The potential for reshoring is huge – 500,000 new jobs in the U.S. or more. Some 50,000 jobs have reportedly returned since January 2010. Labor costs in China, the initial impetus for much of the offshoring, are rising quickly. Reshoring should be a priority for U.S. companies, but not all labor-intensive work should come back.

“It’s better for the U.S. to be part of the winning team than all of the losing team,” Moser said.

Moser suggests that many U.S. manufacturers are not looking at the overall cost of offshoring, including high scrap rates, shipping problems and quality issues.

More information can be found at, along with Total Cost of Ownership software that helps companies determine the costs and benefits of reshoring. An online archive of articles and a case study template are also available.

Innovative millwork company

Speaking of case studies, the EBC once again offered an onsite live interview with a woodworking company. Glenn Ripley and Mark Scianna of Mission Bell Manufacturing Inc. in Morgan Hill, Calif., were interviewed by Mike Carson. This company is one of the largest millwork companies in the Bay Area, with many technology companies as customers.
Ripley explained how a new Bargstadt Intellistore system is being used to handle, store and retrieve every sheet that is used in the process, making small stacks for each job.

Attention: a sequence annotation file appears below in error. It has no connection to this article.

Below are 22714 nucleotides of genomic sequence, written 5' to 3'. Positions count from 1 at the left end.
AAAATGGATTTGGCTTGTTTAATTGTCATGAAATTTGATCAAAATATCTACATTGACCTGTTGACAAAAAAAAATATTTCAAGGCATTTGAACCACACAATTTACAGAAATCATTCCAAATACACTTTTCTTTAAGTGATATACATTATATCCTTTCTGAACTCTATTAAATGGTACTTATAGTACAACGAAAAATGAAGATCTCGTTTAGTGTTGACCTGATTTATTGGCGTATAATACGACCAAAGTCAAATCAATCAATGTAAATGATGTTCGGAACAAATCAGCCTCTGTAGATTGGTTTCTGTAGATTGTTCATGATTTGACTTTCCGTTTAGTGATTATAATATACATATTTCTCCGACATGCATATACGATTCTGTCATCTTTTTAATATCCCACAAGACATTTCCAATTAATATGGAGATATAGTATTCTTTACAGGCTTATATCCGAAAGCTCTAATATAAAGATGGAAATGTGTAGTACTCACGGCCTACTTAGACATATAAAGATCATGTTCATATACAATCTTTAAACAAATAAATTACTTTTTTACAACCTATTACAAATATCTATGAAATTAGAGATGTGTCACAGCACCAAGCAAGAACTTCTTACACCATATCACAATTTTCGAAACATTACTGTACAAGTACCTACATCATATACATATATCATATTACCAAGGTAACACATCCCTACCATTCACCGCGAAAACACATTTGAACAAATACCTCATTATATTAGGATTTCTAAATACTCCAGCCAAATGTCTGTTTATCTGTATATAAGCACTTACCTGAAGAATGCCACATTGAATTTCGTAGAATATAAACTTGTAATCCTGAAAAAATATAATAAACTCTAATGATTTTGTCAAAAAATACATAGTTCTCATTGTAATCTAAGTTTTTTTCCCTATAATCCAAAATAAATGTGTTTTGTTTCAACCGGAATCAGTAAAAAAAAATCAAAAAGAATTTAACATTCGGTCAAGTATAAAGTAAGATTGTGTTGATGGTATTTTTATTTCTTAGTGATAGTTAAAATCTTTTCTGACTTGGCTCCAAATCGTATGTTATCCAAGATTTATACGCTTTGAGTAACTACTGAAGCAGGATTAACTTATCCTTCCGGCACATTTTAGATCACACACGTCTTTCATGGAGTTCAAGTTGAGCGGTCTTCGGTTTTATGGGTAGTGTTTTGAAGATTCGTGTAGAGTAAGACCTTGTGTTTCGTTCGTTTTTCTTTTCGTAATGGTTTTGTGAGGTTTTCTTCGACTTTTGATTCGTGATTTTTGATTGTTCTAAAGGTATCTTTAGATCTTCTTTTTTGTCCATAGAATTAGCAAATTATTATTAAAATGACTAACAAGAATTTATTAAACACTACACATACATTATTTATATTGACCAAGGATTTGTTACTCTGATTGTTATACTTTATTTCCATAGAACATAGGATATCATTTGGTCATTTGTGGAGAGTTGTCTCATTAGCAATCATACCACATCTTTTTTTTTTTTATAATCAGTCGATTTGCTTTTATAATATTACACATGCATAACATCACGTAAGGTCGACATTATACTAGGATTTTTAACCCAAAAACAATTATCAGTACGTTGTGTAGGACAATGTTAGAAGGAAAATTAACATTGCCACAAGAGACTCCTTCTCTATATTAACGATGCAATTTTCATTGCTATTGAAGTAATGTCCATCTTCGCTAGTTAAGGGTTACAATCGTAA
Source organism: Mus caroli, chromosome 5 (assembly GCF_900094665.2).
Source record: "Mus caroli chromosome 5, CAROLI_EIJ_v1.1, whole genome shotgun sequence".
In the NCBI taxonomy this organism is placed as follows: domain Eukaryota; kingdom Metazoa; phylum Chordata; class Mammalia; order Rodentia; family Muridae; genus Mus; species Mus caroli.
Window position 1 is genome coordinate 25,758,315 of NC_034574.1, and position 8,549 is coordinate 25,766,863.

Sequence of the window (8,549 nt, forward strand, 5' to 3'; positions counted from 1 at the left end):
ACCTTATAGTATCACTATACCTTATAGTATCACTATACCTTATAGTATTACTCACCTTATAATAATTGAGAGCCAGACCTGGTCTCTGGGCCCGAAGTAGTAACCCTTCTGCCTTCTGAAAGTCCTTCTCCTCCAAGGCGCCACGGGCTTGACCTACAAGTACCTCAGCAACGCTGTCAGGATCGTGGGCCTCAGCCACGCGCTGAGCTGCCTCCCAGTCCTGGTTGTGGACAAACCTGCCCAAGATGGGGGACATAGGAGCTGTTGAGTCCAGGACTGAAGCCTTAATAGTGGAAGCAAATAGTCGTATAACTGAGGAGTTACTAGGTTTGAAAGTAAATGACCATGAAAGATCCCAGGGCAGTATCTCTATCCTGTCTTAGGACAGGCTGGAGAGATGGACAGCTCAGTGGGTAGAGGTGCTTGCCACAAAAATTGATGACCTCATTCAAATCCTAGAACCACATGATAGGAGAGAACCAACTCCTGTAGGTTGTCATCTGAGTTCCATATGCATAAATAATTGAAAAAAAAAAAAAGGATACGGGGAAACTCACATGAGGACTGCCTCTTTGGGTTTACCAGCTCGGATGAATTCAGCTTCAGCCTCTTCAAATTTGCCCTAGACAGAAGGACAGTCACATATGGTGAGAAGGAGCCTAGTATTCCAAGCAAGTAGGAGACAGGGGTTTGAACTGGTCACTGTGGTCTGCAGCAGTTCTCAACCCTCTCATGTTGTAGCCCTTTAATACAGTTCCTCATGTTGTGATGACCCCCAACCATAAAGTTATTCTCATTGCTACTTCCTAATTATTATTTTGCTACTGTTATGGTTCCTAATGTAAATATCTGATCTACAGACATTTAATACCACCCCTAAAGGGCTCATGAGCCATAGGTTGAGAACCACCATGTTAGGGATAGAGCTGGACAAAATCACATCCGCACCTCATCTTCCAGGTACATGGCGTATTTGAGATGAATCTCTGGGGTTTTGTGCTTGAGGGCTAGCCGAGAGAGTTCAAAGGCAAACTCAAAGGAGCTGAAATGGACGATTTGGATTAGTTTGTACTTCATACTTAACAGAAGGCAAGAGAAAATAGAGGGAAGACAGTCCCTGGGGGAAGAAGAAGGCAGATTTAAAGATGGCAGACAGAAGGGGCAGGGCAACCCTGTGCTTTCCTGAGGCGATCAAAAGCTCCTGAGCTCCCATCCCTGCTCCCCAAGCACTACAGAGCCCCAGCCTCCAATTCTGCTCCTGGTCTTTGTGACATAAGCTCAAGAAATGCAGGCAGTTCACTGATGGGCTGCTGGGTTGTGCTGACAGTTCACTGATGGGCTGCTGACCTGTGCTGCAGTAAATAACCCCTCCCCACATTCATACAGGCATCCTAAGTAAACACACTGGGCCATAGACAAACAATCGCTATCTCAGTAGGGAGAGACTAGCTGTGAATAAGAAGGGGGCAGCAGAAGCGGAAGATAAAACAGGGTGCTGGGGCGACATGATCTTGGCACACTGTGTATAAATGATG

Scianna discussed the implementation of an ESOP program for employees, and how Mission Bell has gone from batch production to lean methods, defining one-piece flow as one room or one elevation at a time.

Talent and technology

No matter what the unemployment rate is, getting and retaining good quality employees is a top-level challenge. It requires an ongoing commitment. Blum Inc. has provided an example that you can “grow your own” employees. The Stanley, N.C., company’s Apprenticeship 2000 program has been successful in attracting good employees to the company’s hardware manufacturing. Blum’s Karl Rudisser and Andreas Thurner discussed how Blum partners with other Charlotte-area manufacturers, has set up an internship program and is working with a Charlotte community college.

After five years of apprenticeship, 80 percent of participants are still working at Blum. Part of the mission is to establish relationships with high school counselors and show parents that the stigma against manufacturing is not applicable.